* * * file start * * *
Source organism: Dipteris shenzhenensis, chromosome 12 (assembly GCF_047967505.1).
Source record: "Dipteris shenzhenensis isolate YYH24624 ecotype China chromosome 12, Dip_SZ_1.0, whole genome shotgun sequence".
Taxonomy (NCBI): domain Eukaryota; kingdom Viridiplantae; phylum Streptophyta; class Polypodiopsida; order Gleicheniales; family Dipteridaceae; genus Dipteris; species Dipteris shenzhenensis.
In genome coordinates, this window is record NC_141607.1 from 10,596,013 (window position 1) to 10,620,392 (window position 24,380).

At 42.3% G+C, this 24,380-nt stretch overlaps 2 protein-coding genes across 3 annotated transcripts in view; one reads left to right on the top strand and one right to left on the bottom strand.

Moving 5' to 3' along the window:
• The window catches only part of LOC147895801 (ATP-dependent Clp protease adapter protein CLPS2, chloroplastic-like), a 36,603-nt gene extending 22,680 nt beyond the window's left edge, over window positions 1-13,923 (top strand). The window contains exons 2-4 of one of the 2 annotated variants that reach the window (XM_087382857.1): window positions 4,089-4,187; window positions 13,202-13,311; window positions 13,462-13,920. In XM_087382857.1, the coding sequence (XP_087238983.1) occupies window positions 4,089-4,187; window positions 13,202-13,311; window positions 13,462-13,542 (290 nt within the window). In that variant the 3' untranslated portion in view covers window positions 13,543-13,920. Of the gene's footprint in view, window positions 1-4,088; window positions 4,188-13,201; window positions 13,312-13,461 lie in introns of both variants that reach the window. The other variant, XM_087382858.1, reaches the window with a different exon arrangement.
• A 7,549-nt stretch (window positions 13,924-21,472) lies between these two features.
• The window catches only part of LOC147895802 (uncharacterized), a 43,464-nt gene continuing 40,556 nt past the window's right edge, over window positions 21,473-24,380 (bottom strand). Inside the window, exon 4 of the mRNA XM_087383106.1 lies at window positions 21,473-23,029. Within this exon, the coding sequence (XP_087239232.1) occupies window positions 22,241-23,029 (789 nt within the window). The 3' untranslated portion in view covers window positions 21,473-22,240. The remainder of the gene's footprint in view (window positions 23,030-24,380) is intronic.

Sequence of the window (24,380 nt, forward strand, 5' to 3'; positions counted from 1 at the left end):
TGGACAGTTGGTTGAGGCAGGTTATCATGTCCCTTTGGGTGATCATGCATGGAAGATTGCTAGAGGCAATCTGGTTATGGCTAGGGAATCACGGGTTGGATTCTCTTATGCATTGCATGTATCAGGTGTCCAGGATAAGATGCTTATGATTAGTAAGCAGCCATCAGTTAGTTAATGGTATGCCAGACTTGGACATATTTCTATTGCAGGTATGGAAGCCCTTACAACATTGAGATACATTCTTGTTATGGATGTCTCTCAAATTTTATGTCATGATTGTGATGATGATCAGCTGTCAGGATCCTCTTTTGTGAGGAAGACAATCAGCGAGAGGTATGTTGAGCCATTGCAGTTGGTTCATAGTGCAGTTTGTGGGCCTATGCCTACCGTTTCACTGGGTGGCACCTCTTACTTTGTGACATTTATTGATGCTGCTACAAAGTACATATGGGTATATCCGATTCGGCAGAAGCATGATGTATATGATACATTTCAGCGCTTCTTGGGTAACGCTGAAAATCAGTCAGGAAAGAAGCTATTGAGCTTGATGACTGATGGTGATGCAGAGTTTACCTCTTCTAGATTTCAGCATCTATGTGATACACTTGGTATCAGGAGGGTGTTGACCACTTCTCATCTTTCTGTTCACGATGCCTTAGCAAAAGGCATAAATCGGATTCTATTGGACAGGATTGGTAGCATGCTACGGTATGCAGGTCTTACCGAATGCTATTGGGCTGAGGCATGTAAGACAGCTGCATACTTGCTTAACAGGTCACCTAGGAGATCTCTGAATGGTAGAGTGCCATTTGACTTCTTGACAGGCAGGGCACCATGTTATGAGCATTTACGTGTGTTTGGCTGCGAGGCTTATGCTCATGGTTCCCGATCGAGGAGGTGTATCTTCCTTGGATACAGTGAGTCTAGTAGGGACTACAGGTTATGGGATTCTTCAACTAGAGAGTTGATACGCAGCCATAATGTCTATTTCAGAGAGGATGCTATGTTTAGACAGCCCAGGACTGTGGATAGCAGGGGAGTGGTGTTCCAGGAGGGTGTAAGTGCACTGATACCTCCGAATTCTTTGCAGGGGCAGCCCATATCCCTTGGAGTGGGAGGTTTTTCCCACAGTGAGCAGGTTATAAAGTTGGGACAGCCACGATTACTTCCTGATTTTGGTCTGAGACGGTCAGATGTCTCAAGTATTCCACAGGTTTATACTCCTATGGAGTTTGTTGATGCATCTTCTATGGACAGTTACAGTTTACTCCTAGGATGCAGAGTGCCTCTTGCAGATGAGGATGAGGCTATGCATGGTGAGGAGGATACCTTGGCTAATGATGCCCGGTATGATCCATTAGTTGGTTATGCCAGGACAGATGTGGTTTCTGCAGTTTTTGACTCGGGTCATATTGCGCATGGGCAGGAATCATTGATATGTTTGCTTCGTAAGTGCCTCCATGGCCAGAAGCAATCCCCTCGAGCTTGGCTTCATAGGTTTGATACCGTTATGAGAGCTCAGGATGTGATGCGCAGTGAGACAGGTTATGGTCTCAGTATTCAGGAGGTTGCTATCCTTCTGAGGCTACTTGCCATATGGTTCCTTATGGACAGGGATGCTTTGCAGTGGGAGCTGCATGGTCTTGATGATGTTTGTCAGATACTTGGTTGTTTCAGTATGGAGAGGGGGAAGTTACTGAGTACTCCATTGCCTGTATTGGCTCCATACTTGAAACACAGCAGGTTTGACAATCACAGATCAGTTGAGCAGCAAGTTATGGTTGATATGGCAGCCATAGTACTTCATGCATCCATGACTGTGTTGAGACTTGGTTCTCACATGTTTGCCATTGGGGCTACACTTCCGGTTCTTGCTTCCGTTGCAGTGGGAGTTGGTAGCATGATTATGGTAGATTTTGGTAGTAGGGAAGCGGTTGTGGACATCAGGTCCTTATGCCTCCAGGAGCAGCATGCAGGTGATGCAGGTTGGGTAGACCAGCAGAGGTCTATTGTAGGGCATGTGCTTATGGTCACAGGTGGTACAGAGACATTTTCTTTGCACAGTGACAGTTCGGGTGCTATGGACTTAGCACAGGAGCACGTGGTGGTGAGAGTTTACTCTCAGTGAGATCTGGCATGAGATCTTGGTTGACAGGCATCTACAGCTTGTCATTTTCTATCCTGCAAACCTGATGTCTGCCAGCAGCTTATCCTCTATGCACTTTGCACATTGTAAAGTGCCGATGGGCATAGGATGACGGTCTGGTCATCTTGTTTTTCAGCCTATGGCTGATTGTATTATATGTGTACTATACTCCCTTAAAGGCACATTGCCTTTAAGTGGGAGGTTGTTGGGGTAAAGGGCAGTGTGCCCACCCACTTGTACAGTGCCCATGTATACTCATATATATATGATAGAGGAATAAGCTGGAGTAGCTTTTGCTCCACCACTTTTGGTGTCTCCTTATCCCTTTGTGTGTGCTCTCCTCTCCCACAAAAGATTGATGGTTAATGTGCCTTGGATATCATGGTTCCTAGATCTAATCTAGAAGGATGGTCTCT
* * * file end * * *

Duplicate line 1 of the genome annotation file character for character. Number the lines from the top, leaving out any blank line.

Source organism: Dipteris shenzhenensis, chromosome 12 (assembly GCF_047967505.1).